Monday, June 25, 2012

Atheism and the Problem of Pain

One angry atheist responded to me:

  • So he [God] makes people suffer so we will ask for his help. Seems demented. Like an abusive relationship, so he disciplines people with disease, poverty, hunger, murder, rape, genocide, and natural disasters? Why follow such a sadistic?
The atheist – I’ll call him “Rob” – is making a charge that many atheists make:

  • If God is entirely good and all-powerful, we shouldn’t experience any pain or at least pain that seems to be unreasonable.
When I sense that there is no openness to discussion – no give and take – I might graciously extricate myself from the discussion. However, if this charge is made in a public forum, walking away might suggest that Christianity has no answer – an impression I would not want to give.

Therefore, if the atheist is militant, I will put the burden of proof back on him:

  • What evidence do you have that if God allows suffering, it is “unreasonable?”
There is no evidence! Therefore, the atheist will usually resort to an emotional appeal:

  • Well, everyone knows that genocide is evil, and that it can serve no possible good.
Here again, the atheist is unable to bring a rational charge against God. He may appeal to what is “evil” or “good,” and then claim that the God of the Bible has violated these standards. However, he has no basis for his charge. The atheist is a moral relativist and a materialist. He believes that there is nothing out there apart from matter and energy. Therefore, there is no moral “truth” apart from what we personally decide upon or create for ourselves; it’s all personal (subjective), changing (evolving), and culture-specific (non-universal).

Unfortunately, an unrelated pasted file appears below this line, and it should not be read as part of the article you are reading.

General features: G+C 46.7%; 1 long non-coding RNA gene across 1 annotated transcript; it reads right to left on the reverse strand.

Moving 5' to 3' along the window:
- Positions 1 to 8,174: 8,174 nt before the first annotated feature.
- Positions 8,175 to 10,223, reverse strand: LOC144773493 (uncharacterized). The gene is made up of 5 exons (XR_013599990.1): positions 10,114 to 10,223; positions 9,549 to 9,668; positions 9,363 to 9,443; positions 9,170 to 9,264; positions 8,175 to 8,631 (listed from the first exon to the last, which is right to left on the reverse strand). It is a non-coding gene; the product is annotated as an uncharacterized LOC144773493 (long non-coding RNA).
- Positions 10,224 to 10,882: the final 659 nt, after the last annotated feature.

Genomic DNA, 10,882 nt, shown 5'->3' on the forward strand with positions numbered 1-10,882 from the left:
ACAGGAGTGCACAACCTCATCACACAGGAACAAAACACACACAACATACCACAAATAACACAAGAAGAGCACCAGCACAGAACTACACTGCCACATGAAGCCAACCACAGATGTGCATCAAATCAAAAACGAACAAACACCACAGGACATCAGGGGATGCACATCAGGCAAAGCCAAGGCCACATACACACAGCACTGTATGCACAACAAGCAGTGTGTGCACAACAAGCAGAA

Consequently, without moral absolutes, there is no means to judge another culture, let alone another Being – the Creator of all things. Therefore, when the atheist judges God (and the Biblical conception of God), he is acting hypocritically. He knows that he has no objective measure or standard, but he’s judging as if he has one.

It’s like a math teacher grading a math exam, while she knows that there are no right or wrong answers.

At this point, don’t be surprised if your atheist becomes frustrated and starts to attack you. If instead, he is somewhat receptive to your response, you can then begin to share lessons from your own life.

For example, I’ve learned that I need hardships and humbling circumstances to teach me God’s Word and to trust only in Him. The Bible affirms this truth in many ways. Paul confessed that he had despaired of himself, but this happened for an all-surpassing reason:

  • We do not want you to be uninformed, brothers, about the hardships we suffered in the province of Asia. We were under great pressure, far beyond our ability to endure, so that we despaired even of life. Indeed, in our hearts we felt the sentence of death. But this happened that we might not rely on ourselves but on God, who raises the dead. (2 Cor. 1:8-9)